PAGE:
President Obama gave an overview of issues discussed with Persian Gulf leaders during a meeting held at Camp David Thursday. Obama said the group addressed Iran's nuclear program and the crisis in Yemen, amongst other topics. (AP)

The United States on Thursday reaffirmed its “unequivocal” commitment to use “all elements of power” to secure U.S. interests in the Persian Gulf region and to protect partner nations there against any external aggression.

In a rare visit to his presidential retreat, President Obama met with top officials from six gulf states in the hope of easing tensions that have developed between America and some of its longtime allies after a tentative nuclear deal with Iran, which is seen as a disruptive force in the region.

At the end of the meetings, Obama made clear that he would not sacrifice the chance for a historic diplomatic opening in Iran or delve deeper into to Syrian conflict to assuage the anxieties of gulf leaders.

“I believe that the Camp David commitments I have described today could mark the beginning of a new era of cooperation between our countries, a closer, stronger partnership that advances our mutual security for decades to come,” the president said. “But I want to be very clear: The purpose of any strategic cooperation is not to perpetuate any long-term confrontation with Iran, or to even marginalize Iran.”

The statements Obama and gulf officials made Thursday, as well as the joint communique they issued, highlighted the tensions inherent in the policy the administration is now pursuing in the Middle East. Obama and three members of his Cabinet made their case for a final agreement on the nuclear issue with Iran, and received a qualified endorsement from members of the six-nation Gulf Cooperation Council (GCC) that a “comprehensive, verifiable” nuclear deal was in the gulf states’ security interests.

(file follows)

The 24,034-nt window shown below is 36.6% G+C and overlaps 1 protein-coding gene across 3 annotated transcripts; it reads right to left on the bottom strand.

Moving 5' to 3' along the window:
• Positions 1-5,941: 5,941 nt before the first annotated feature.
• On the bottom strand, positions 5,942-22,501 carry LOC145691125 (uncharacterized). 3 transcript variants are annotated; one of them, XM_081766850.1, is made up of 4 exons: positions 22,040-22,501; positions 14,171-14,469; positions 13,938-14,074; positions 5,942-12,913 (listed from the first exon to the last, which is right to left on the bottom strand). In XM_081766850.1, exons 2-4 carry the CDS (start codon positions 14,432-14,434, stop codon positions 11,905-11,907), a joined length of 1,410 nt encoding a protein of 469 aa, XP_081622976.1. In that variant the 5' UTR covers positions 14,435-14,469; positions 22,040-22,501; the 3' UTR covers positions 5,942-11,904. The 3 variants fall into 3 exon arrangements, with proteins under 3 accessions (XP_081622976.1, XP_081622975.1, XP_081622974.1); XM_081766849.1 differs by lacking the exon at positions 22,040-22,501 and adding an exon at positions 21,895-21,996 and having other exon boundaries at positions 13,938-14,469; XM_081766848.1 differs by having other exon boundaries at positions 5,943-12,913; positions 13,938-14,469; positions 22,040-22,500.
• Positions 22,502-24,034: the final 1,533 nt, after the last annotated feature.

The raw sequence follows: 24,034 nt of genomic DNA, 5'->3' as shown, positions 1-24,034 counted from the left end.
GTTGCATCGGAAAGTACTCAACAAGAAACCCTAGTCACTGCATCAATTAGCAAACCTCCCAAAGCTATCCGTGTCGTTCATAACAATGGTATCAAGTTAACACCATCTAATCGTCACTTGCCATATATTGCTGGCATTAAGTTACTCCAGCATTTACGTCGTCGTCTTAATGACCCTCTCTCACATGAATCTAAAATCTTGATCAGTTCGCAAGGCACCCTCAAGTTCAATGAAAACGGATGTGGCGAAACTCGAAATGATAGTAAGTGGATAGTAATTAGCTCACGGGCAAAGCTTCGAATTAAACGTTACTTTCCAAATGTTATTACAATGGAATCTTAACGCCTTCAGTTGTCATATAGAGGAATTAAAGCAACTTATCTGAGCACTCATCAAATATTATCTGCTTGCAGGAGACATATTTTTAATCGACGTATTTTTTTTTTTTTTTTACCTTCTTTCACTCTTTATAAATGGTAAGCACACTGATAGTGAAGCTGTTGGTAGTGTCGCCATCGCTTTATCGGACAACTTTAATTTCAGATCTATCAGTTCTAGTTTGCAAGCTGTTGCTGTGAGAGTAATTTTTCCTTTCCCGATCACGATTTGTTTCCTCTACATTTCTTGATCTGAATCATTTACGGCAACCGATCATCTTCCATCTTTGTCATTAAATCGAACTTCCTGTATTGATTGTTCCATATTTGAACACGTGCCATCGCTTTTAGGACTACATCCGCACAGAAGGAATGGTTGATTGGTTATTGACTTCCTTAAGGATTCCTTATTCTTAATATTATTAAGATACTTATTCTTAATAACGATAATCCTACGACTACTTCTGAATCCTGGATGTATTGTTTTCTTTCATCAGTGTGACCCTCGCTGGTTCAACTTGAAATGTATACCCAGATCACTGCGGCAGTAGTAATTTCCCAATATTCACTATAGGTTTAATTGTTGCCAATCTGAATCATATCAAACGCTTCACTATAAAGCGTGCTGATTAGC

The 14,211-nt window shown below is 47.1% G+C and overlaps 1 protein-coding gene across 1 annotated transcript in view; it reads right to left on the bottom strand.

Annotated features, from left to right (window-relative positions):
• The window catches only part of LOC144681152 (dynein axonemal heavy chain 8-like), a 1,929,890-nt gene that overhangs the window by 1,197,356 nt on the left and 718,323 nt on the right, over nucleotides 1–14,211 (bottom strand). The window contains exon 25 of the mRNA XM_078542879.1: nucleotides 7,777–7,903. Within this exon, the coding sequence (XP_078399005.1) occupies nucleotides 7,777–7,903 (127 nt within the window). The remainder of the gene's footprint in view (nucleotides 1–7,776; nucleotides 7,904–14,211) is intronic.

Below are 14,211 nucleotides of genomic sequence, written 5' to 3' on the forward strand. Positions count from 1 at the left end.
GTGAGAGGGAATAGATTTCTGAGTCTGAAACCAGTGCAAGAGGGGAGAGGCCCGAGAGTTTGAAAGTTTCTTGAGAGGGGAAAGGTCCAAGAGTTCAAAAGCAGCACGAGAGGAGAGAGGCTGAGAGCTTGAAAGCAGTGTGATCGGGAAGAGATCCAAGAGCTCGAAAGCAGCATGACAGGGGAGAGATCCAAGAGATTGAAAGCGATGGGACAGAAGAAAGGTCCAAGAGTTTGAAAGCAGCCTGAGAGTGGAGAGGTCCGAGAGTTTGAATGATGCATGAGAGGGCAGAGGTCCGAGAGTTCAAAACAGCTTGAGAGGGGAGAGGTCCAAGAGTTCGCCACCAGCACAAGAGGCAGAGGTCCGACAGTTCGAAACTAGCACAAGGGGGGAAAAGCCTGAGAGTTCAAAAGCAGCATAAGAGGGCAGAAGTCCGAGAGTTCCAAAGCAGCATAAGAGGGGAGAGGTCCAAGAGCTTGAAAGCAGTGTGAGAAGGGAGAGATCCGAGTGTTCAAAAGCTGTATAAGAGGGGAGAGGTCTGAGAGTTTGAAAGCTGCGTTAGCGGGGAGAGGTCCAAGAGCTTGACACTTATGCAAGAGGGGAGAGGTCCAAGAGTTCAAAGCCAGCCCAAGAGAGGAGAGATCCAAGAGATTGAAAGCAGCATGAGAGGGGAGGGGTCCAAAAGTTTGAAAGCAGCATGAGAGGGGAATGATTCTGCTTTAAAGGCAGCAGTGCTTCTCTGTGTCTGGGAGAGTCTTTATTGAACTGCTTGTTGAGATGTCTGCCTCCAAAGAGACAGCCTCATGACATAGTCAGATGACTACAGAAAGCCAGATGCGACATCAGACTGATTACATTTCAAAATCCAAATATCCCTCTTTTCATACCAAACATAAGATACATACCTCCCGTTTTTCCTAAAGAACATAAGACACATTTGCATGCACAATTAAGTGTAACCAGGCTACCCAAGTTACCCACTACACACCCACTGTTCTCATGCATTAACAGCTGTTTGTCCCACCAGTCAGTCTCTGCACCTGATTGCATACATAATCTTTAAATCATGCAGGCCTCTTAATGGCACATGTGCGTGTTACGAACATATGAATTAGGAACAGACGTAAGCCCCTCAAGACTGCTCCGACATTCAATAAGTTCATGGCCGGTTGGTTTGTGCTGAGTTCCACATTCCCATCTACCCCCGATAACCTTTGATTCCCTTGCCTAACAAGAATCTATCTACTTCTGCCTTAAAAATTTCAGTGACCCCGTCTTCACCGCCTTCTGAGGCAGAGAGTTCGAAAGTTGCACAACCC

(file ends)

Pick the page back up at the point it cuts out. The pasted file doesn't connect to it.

President Obama talks to Sheik Sabah al-Ahmad al-Jaber al-Sabah, emir of the State of Kuwait, during a working lunch at the Gulf Cooperation Council-U.S. summit at Camp David, Md. (Kevin Dietsch/European Pressphoto Agency)

Qatar’s Emir Tamim bin Hamad al-Thani told reporters the council “welcomes this [nuclear] agreement, and we hope at the same time that this will be a key factor for stability in the region.”

The leaders also discussed the “interference” of “non-Arab countries in the affairs of the region,” the emir said, referring to Iran.

Still, Saudi Arabian Foreign Minister Adel al-Jubeir would not say whether his country would sign off on the deal the world’s major powers hope to strike with Iran by the end of June. “We will follow the talks and see before we can judge in terms of whether or not the Iranians will do what it takes to reach a deal,” he said.

The two sides did promise to “work together to counter Iran’s destabilizing activities in the region.” They also agreed to a follow-on summit next year and to establish a more solid structure to implement shared policy positions. The gulf states agreed to U.S.-aided development of a regional ballistic missile defense and early warning system.

Several of the gulf countries have missile defense components, such as short-range Patriot systems, but the administration wants them to install a comprehensive U.S.-produced system that would allow short-, medium- and long-range ballistic missile defense.

Jubeir, the Saudi minister, said the group had “an extremely productive day that followed an extremely productive evening,” when they met for dinner at the White House on Wednesday night.